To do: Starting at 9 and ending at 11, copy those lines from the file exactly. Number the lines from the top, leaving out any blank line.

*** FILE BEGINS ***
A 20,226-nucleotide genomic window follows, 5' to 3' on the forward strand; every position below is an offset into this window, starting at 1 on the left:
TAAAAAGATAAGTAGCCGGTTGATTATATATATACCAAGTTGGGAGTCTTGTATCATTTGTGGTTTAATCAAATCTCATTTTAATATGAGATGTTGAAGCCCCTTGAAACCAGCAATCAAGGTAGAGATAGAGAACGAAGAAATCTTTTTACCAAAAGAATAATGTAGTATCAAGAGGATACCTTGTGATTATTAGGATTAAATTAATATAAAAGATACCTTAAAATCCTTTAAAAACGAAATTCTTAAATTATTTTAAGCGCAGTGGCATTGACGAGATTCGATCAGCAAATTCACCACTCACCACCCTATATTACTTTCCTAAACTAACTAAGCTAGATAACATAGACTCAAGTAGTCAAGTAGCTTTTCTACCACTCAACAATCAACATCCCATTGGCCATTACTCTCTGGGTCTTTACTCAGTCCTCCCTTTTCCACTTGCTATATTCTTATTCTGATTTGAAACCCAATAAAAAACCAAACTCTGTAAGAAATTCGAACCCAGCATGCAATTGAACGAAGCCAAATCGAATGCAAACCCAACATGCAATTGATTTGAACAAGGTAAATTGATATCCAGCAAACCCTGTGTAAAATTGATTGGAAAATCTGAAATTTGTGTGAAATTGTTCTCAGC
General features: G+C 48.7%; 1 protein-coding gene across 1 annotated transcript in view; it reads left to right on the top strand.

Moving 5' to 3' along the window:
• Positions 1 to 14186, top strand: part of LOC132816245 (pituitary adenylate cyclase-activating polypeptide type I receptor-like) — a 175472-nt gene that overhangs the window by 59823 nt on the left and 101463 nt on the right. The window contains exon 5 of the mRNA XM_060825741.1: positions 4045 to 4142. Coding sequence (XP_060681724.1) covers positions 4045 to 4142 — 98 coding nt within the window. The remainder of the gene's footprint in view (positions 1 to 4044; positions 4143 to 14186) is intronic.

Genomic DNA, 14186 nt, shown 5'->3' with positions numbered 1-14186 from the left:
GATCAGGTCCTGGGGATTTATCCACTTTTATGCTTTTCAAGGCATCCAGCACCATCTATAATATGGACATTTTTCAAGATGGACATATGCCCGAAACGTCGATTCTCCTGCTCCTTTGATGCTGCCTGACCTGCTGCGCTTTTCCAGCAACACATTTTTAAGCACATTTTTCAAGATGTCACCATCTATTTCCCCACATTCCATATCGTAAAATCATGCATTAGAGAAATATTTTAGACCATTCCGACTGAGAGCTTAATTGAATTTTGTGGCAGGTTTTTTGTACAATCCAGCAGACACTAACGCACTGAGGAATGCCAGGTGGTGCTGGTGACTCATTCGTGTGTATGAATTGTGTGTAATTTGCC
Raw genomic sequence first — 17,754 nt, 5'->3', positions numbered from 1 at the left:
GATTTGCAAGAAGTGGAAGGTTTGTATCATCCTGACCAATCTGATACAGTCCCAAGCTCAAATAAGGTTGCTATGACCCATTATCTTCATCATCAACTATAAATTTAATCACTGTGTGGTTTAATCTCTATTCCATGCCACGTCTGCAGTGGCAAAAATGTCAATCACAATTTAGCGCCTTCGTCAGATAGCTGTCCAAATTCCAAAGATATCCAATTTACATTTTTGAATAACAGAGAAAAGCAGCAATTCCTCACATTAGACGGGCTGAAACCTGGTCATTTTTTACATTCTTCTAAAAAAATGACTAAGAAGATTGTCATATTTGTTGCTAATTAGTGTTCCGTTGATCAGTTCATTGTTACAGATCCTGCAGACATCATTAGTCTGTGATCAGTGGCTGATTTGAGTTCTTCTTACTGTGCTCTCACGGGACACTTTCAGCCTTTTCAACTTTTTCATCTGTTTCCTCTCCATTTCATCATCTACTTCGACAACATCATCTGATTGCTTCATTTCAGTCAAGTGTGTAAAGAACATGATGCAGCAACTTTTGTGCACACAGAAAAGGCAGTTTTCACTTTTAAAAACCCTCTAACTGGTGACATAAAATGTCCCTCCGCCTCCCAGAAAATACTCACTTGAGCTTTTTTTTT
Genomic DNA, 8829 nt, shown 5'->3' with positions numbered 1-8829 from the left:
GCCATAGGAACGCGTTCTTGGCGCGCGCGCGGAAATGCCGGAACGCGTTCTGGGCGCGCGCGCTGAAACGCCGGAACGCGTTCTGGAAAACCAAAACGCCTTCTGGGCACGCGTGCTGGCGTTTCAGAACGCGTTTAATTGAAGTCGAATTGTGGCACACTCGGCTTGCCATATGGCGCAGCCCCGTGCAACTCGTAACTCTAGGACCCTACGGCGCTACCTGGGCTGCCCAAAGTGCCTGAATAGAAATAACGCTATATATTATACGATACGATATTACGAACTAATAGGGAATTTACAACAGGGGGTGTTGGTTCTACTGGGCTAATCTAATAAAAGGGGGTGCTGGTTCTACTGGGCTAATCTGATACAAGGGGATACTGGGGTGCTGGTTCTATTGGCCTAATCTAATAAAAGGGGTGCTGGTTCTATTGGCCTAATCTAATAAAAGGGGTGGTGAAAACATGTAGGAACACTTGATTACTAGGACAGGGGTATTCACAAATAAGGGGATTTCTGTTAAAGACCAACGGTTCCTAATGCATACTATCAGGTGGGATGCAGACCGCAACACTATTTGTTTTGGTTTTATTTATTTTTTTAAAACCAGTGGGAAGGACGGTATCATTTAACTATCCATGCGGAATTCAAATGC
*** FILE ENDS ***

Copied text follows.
GATTTGCAAGAAGTGGAAGGTTTGTATCATCCTGACCAATCTGATACAGTCCCAAGCTCAAATAAGGTTGCTATGACCCATTATCTTCATCATCAACTATAAATTTAATCACTGTGTGGTTTAATCTCTATTCCATGCCACGTCTGCAGTGGCAAAAATGTCAATCACAATTTAGCGCCTTCGTCAGATAGCTGTCCAAATTCCAAAGATATCCAATTTACATTTTTGAATAACAGAGAAAAGCAGCAATTCCTCACATTAGACGGGCTGAAACCTGGTCATTTTTTACATTCTTCTAAAAAAATGACTAAGAAGATTGTCATATTTGTTGCTAATTAGTGTTCCGTTGATCAGTTCATTGTTACAGATCCTGCAGACATCATTAGTCTGTGATCAGTGGCTGATTTGAGTTCTTCTTACTGTGCTCTCACGGGACACTTTCAGCCTTTTCAACTTTTTCATCTGTTTCCTCTCCATTTCATCATCTACTTCGACAACATCATCTGATTGCTTCATTTCAGTCAAGTGTGTAAAGAACATGATGCAGCAACTTTTGTGCACACAGAAAAGGCAGTTTTCACTTTTAAAAACCCTCTAACTGGTGACATAAAATGTCCCTCCGCCTCCCAGAAAATACTCACTTGAGCTTTTTTTTT
Genomic DNA, 8829 nt, shown 5'->3' with positions numbered 1-8829 from the left:
GCCATAGGAACGCGTTCTTGGCGCGCGCGCGGAAATGCCGGAACGCGTTCTGGGCGCGCGCGCTGAAACGCCGGAACGCGTTCTGGAAAACCAAAACGCCTTCTGGGCACGCGTGCTGGCGTTTCAGAACGCGTTTAATTGAAGTCGAATTGTGGCACACTCGGCTTGCCATATGGCGCAGCCCCGTGCAACTCGTAACTCTAGGACCCTACGGCGCTACCTGGGCTGCCCAAAGTGCCTGAATAGAAATAACGCTATATATTATACGATACGATATTACGAACTAATAGGGAATTTACAACAGGGGGTGTTGGTTCTACTGGGCTAATCTAATAAAAGGGGGTGCTGGTTCTACTGGGCTAATCTGATACAAGGGGATACTGGGGTGCTGGTTCTATTGGCCTAATCTAATAAAAGGGGTGCTGGTTCTATTGGCCTAATCTAATAAAAGGGGTGGTGAAAACATGTAGGAACACTTGATTACTAGGACAGGGGTATTCACAAATAAGGGGATTTCTGTTAAAGACCAACGGTTCCTAATGCATACTATCAGGTGGGATGCAGACCGCAACACTATTTGTTTTGGTTTTATTTATTTTTTTAAAACCAGTGGGAAGGACGGTATCATTTAACTATCCATGCGGAATTCAAATGC